In-memory Business Intelligence

Traditional BI technology loads data onto disk as modeled tables and multidimensional cubes, queries are then made against the tables and cubes on disk. Limitations of disk based (RDBMS or OLAP) techniques include performance limitations requiring intermediate aggregation tables, low flexibility to adapt to changing business needs, limited scope of analysis and long implementation cycles.

In-memory technology removes these steps, as data is loaded into RAM and queried in the application or database itself. This greatly increases query speed and lessens the amount of data modeling needed. Memory prices keep dropping which makes it economically viable to increase capacity for in memory processing. Faster performance on larger data sets with less data management seems like a win-win situation for the organizations.

While data warehouses guarantee integrity and provide a stable server environment for managing data, in-memory can make information accessible at the time it is needed and available to anyone who requires it.

In-memory technology is not in and of itself a driver of BI growth, despite the massive hype of many vendors. To drive adoption, in-memory must be coupled with consumer-oriented BI tools, a combination that has been at the heart of data discovery tool success. As they have been to date, in-memory capabilities will continue to be an enabling technology. They will expand BI to a broader range of users, as more and more BI vendors incorporate it into their portfolios to deliver Google-like responses in exploring vast amounts of increasingly diverse data types via intuitive, yet sophisticated and mobile BI tools and applications.“, Gartner Jan 2011.

There are few articles I would recommend reading including Top 10 technical requirements your in-memory analytics vendor by James Mandrid, What to look for from you In-Memory BI platform by Qliktech and finally my favorite from Boris Evelson, at Forrester on Not All In-Memory Analytics Tools are created equal. Another interesting article you might enjoy is by Elad Esraeli where he talks about how In-Memory is not the future, It’s the past.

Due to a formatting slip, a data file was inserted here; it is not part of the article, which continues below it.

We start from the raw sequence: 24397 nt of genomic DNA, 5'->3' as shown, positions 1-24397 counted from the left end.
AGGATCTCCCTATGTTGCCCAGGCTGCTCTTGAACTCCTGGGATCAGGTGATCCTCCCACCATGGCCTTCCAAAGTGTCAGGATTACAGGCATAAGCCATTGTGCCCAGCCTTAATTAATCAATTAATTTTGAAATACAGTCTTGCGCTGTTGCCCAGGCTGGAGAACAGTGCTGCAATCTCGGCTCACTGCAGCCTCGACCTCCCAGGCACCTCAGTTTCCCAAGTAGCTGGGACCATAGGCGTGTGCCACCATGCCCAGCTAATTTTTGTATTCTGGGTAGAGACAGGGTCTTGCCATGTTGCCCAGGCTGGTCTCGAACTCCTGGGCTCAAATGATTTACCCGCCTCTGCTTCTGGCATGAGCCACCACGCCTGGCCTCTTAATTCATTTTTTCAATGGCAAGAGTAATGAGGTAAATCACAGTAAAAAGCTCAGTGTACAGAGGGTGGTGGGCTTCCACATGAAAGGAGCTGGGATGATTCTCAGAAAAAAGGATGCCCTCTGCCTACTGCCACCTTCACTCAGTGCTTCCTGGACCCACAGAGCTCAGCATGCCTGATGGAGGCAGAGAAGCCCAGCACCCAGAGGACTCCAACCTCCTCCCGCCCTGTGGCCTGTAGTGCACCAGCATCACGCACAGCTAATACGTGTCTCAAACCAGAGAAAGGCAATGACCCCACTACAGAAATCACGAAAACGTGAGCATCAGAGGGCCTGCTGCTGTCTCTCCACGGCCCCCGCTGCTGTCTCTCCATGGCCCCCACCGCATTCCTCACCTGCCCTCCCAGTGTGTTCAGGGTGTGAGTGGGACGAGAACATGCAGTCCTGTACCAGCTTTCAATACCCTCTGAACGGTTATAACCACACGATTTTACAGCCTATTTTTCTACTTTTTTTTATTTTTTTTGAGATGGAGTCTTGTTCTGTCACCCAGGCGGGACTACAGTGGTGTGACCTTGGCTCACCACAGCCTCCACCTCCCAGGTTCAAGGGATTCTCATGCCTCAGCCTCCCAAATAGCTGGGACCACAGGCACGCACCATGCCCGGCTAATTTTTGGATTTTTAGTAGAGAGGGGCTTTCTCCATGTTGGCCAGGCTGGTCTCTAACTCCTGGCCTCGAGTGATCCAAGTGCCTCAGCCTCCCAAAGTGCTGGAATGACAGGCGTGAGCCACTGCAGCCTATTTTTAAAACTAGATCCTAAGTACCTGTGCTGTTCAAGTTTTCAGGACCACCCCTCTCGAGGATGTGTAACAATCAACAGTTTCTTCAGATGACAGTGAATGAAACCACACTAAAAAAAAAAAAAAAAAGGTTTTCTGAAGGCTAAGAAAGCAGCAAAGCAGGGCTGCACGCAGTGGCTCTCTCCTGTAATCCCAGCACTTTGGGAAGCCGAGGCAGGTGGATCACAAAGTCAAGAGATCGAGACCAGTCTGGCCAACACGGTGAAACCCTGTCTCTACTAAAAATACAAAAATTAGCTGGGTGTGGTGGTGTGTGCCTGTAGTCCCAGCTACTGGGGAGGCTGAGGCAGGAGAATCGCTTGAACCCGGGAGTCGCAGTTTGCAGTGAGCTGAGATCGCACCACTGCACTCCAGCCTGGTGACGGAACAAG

Qlikview, Tibco SpotfireIBM Cognos TM1 (formerly Applix TM1), SAP BusinessObjects, MicroStrategy, Microsoft, Tableau are some of the in-memory vendors in the market. Personally I think in-memory is not the best option for scalable, multi-user BI apps. 64 bit computing on column based technologies can provide another alternative to hefty OLAP projects.

Why there is all the hype on in-memory BI?, Why it has become so fashionable?, How new and innovative it is?, Will it kill off disk based BI and the is th next breakthrough and What is the next breakthrough?. A report on What in-memory BI ‘revolution’? by Business Application Research Center (BARC) would answer most of your questions along these lines.

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About Abi Gupta

Business Intelligence enthusiast with background in predictive analytics and six sigma and interests in best practices, visualizations and capturing trends in BI.
This entry was posted in BI Trends, BI Vendors, In-memory and tagged , , , , , , , , . Bookmark the permalink.

2 Responses to In-memory Business Intelligence

  1. Elad Israeli says:

    Hi Abhinav!

    “Personally I think in-memory is not the best option for scalable, multi-user BI apps. 64 bit computing on column based technologies can provide another alternative to hefty OLAP projects.” – You hit the nail right on the head with that one.

    Check this video out, in reference:
    http://elasticube.blogspot.com/2011/04/bi-vs-big-data-watch-columnar-database.html

    Regards,
    Elad
    SiSense

    • Abhinav says:

      Elad, Thanks for the link. I found this and many other posts on your blog Elasticube very informative and I did get a chance to have a brief look at Prism and it does looks like an interesting tool where ease of use and scalability is of concern. I am looking forward to play with the trial version you have provided on your website.

      Regards,
      Abi

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